Whatever deceives men seems to produce a magical enchantment.
These, then, will be some of the features of democracy... it will be, in all likelihood, an agreeable, lawless, parti-colored commonwealth, dealing with all alike on a footing of equality, whether they be really equal or not.
Democracy is a charming form of government, full of variety and disorder, and dispensing a sort of equality to equals and unequal alike.
Dictatorship naturally arises out of democracy, and the most aggravated form of tyranny and slavery out of the most extreme liberty.
Category: Dictators And Dictatorship
Is it not also true that no physician, in so far as he is a physician, considers or enjoins what is for the physician's interest, but that all seek the good of their patients? For we have agreed that a physician strictly so called, is a ruler of bodies, and not a maker of money, have we not?
Knowledge which is acquired under compulsion obtains no hold on the mind.
Let us describe the education of our men. What then is the education to be? Perhaps we could hardly find a better than that which the experience of the past has already discovered, which consists, I believe, in gymnastic, for the body, and music for the mind.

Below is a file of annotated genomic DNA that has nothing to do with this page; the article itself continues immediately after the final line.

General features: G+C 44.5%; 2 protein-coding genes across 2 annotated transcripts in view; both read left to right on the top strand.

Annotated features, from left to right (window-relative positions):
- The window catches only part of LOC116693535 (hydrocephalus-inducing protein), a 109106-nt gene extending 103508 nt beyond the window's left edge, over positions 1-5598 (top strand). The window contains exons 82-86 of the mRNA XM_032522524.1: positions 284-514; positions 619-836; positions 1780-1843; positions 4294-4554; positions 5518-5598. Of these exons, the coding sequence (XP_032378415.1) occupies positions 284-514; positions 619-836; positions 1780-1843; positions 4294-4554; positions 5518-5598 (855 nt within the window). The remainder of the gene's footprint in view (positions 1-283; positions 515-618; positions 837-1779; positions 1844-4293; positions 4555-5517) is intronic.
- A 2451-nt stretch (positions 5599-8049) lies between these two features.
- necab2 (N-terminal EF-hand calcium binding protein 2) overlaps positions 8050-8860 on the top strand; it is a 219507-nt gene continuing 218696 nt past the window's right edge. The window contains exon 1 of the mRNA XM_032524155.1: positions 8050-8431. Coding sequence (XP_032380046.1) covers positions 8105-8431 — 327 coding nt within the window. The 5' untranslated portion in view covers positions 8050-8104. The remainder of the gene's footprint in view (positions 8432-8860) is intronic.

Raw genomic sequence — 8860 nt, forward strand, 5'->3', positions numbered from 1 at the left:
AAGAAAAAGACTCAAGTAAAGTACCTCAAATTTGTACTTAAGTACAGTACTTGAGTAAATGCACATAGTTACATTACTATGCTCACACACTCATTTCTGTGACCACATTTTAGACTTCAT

The most important part of education is proper training in the nursery.
There must always remain something that is antagonistic to good.
Excess generally causes reaction, and produces a change in the opposite direction, whether it be in the seasons, or in individuals, or in governments.
We are twice armed if we fight with faith.
We can easily forgive a child who is afraid of the dark; the real tragedy of life is when men are afraid of the light.
In the world of knowledge, the essential Form of Good is the limit of our inquiries, and can barely be perceived; but, when perceived, we cannot help concluding that it is in every case the source of all that is bright and beautiful --in the visible world giving birth to light and its master, and in the intellectual world dispensing, immediately and with full authority, truth and reason --and that whosoever would act wisely, either in private or in public, must set this Form of Good before his eyes.
The punishment which the wise suffer who refuse to take part in the government, is to live under the government of worse men.
Those who intend on becoming great should love neither themselves or their own things, but only what is just, whether it happens to be done by themselves or others.